Tuesday Talk - Jessie Brennan review
Review by Megan Day-Haynes
Jessie Brennan is a visual artist from London. The talk began with her interest in the inter-relation between people and place through drawing and dialogue. Her practice is research based and site specific, concentrating on the understanding and destabilizing of a specific site. The site, for Brennan, is more than just a physical place; it is a “discursive realm“.
Brennan discussed three significant projects that are current and important to her. The first project was titled 43 Strangers, which focused on the subjectivity and objectivity in the public space and particularly on the different acts of looking. The piece was initially a video installation. Brennan videoed the individual people while she drew their portraits. Therefore, the individuals watch Brennan draw their portraits, while we watch them through the video watching her. This sort of reciprocated gaze reflects her interest in the intimacy of the public realm and the individuals within that realm.
The two other projects Brennan spoke about in detail were also concerned with the public realm. When questioned why she was so intrigued by site-specific projects, she remarked, “situated practice has a different kind of flavour”. These two last projects highlighted her activist side. Both projects afforded a voice to individuals who lived in wither Robin Hood’s Estate in London or the Green Backyard in Peterborough.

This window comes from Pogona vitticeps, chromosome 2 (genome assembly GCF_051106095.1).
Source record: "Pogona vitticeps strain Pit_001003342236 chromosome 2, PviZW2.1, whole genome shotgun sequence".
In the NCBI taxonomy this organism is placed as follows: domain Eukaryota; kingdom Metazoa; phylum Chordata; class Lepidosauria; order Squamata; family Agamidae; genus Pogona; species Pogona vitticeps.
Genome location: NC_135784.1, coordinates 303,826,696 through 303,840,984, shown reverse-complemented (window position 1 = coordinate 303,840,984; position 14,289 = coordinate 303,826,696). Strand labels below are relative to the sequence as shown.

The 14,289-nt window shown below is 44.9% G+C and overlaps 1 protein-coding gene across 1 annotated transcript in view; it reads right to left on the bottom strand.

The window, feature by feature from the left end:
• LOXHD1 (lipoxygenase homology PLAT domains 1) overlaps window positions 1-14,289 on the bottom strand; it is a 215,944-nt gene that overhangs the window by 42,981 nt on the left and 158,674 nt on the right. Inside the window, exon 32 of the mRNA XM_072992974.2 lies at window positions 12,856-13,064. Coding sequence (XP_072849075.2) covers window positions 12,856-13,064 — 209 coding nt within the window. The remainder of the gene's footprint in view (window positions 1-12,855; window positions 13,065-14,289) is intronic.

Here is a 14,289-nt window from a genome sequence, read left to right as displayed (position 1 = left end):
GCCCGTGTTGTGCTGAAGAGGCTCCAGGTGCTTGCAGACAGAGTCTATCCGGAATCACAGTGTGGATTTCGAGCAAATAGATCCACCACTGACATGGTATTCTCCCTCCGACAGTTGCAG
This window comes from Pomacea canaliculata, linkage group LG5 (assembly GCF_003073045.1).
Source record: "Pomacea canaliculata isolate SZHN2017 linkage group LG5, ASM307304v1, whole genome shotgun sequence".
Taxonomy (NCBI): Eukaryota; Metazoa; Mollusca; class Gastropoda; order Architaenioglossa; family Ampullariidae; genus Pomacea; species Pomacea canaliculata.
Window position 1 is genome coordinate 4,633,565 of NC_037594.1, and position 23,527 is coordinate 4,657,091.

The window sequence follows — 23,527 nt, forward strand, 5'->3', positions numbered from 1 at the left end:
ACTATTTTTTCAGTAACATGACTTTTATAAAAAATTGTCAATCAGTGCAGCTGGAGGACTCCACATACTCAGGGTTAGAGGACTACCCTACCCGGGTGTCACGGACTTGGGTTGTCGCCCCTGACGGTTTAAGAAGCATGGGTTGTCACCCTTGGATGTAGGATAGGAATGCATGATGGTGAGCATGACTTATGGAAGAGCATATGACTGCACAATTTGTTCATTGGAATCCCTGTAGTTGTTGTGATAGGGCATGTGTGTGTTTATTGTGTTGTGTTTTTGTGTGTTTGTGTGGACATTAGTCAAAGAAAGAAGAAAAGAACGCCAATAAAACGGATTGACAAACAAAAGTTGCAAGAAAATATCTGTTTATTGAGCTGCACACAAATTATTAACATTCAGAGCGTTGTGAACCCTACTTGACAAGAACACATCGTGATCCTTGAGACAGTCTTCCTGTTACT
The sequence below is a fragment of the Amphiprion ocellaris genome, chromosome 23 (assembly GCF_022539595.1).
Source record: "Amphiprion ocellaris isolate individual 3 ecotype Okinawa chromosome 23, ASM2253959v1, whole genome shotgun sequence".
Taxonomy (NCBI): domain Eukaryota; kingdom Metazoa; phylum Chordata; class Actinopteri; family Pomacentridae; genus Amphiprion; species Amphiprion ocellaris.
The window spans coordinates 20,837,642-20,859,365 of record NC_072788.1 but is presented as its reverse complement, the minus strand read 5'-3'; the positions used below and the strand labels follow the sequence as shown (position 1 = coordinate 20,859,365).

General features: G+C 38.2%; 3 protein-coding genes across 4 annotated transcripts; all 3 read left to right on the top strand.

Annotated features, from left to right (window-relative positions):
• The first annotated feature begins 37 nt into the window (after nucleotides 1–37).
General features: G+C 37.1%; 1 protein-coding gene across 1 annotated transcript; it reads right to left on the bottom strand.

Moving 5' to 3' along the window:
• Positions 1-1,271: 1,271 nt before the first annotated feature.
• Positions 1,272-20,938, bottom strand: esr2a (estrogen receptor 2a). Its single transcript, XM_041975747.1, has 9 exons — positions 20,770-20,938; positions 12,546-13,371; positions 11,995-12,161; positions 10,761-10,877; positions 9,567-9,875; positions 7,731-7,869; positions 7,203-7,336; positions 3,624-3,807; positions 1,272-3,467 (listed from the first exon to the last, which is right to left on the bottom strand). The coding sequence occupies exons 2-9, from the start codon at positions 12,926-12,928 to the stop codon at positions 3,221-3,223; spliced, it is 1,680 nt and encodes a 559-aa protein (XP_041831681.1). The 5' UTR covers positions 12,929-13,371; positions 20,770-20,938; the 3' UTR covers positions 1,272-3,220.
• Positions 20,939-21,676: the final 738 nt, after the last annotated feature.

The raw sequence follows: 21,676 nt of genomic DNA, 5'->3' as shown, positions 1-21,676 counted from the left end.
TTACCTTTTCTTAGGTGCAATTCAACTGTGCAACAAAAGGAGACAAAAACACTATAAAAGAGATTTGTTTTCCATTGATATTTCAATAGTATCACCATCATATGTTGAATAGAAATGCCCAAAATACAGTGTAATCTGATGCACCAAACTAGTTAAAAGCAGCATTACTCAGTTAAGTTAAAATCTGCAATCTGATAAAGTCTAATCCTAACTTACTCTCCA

The second project, in particular, held significance for the artist. The project Regeneration was a result of months spent at the Robin Hood’s Estate. The estate is well known for its architecture, whether that may be in a positive or negative light. The artist comments: “Robin Hood’s paints a picture of a utopian idea apparently outdated”. Brennan photographed the brutalist style architecture and took rubbings and imprints of the residents’ doormats. There is a sense of intimacy about this project, as the artist interacts with the residents and proffers their perception of their situation. The end result of the project was a book, containing drawings of her experience of the estate. The book contained critiques from certain journalists such as Owen Hatherley who described the act of demolition on the estate: “ruined is death and safe”.
In many ways, Brennan believes that the “gathering of work is the art”. Her activist approach to art asks the question: Is there a difference between an art project and an art activist project? Brennan believes not; for, in her view, art is there to be critiqued and shown. Art acts upon the world, whether politically or socially. Thus, isn’t every artist an activist in their own way?
Brennan, J (2016) Jessie Brennan [Talk to Peter Scott Gallery] 26/01/2016